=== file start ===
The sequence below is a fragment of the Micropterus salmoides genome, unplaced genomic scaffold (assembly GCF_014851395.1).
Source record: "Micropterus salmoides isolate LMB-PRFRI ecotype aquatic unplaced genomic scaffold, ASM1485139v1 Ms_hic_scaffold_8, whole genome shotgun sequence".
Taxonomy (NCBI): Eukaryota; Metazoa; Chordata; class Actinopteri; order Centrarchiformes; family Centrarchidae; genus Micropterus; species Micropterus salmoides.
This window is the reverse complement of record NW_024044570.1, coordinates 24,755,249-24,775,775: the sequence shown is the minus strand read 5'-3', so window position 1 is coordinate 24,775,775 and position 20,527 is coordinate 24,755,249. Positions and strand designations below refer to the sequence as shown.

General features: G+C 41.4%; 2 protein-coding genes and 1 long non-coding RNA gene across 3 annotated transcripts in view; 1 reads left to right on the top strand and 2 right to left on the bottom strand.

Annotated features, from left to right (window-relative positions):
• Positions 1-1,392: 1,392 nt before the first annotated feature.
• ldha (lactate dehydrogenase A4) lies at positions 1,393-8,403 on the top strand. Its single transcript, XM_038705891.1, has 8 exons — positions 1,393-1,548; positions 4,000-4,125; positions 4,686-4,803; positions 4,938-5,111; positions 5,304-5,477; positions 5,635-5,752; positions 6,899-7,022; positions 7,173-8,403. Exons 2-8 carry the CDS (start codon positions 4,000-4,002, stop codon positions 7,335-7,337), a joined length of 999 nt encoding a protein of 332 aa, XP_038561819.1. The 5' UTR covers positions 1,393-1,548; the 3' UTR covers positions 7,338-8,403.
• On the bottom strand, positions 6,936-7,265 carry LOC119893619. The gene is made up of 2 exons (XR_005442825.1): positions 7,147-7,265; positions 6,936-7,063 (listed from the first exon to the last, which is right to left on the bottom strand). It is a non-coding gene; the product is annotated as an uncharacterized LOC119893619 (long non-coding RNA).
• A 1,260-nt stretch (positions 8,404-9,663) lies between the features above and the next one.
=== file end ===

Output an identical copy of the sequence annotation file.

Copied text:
The sequence below is a fragment of the Micropterus salmoides genome, unplaced genomic scaffold (assembly GCF_014851395.1).
Source record: "Micropterus salmoides isolate LMB-PRFRI ecotype aquatic unplaced genomic scaffold, ASM1485139v1 Ms_hic_scaffold_8, whole genome shotgun sequence".
Taxonomy (NCBI): Eukaryota; Metazoa; Chordata; class Actinopteri; order Centrarchiformes; family Centrarchidae; genus Micropterus; species Micropterus salmoides.
This window is the reverse complement of record NW_024044570.1, coordinates 24,755,249-24,775,775: the sequence shown is the minus strand read 5'-3', so window position 1 is coordinate 24,775,775 and position 20,527 is coordinate 24,755,249. Positions and strand designations below refer to the sequence as shown.

General features: G+C 41.4%; 2 protein-coding genes and 1 long non-coding RNA gene across 3 annotated transcripts in view; 1 reads left to right on the top strand and 2 right to left on the bottom strand.

Annotated features, from left to right (window-relative positions):
• Positions 1-1,392: 1,392 nt before the first annotated feature.
• ldha (lactate dehydrogenase A4) lies at positions 1,393-8,403 on the top strand. Its single transcript, XM_038705891.1, has 8 exons — positions 1,393-1,548; positions 4,000-4,125; positions 4,686-4,803; positions 4,938-5,111; positions 5,304-5,477; positions 5,635-5,752; positions 6,899-7,022; positions 7,173-8,403. Exons 2-8 carry the CDS (start codon positions 4,000-4,002, stop codon positions 7,335-7,337), a joined length of 999 nt encoding a protein of 332 aa, XP_038561819.1. The 5' UTR covers positions 1,393-1,548; the 3' UTR covers positions 7,338-8,403.
• On the bottom strand, positions 6,936-7,265 carry LOC119893619. The gene is made up of 2 exons (XR_005442825.1): positions 7,147-7,265; positions 6,936-7,063 (listed from the first exon to the last, which is right to left on the bottom strand). It is a non-coding gene; the product is annotated as an uncharacterized LOC119893619 (long non-coding RNA).
• A 1,260-nt stretch (positions 8,404-9,663) lies between the features above and the next one.